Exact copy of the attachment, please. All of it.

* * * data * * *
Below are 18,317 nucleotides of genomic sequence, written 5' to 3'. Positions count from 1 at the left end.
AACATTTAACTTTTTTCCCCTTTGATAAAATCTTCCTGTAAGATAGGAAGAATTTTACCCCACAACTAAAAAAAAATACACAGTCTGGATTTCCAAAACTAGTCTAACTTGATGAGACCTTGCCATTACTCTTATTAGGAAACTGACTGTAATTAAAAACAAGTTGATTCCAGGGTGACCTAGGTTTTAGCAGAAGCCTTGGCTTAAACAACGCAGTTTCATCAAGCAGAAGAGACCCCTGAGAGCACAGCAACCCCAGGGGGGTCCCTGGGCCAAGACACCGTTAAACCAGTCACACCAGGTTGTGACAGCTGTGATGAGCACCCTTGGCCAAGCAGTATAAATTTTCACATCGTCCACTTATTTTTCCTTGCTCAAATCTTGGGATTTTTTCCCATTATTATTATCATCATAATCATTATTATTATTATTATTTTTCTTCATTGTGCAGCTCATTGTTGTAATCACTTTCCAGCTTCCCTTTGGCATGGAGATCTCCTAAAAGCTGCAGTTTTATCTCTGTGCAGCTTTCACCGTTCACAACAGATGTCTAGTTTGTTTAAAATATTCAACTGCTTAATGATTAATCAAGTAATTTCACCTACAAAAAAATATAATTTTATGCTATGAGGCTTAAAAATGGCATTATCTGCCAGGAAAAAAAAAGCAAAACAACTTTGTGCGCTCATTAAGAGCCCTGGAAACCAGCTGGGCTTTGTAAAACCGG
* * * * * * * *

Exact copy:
Below are 18,317 nucleotides of genomic sequence, written 5' to 3'. Positions count from 1 at the left end.
AACATTTAACTTTTTTCCCCTTTGATAAAATCTTCCTGTAAGATAGGAAGAATTTTACCCCACAACTAAAAAAAAATACACAGTCTGGATTTCCAAAACTAGTCTAACTTGATGAGACCTTGCCATTACTCTTATTAGGAAACTGACTGTAATTAAAAACAAGTTGATTCCAGGGTGACCTAGGTTTTAGCAGAAGCCTTGGCTTAAACAACGCAGTTTCATCAAGCAGAAGAGACCCCTGAGAGCACAGCAACCCCAGGGGGGTCCCTGGGCCAAGACACCGTTAAACCAGTCACACCAGGTTGTGACAGCTGTGATGAGCACCCTTGGCCAAGCAGTATAAATTTTCACATCGTCCACTTATTTTTCCTTGCTCAAATCTTGGGATTTTTTCCCATTATTATTATCATCATAATCATTATTATTATTATTATTTTTCTTCATTGTGCAGCTCATTGTTGTAATCACTTTCCAGCTTCCCTTTGGCATGGAGATCTCCTAAAAGCTGCAGTTTTATCTCTGTGCAGCTTTCACCGTTCACAACAGATGTCTAGTTTGTTTAAAATATTCAACTGCTTAATGATTAATCAAGTAATTTCACCTACAAAAAAATATAATTTTATGCTATGAGGCTTAAAAATGGCATTATCTGCCAGGAAAAAAAAAGCAAAACAACTTTGTGCGCTCATTAAGAGCCCTGGAAACCAGCTGGGCTTTGTAAAACCGG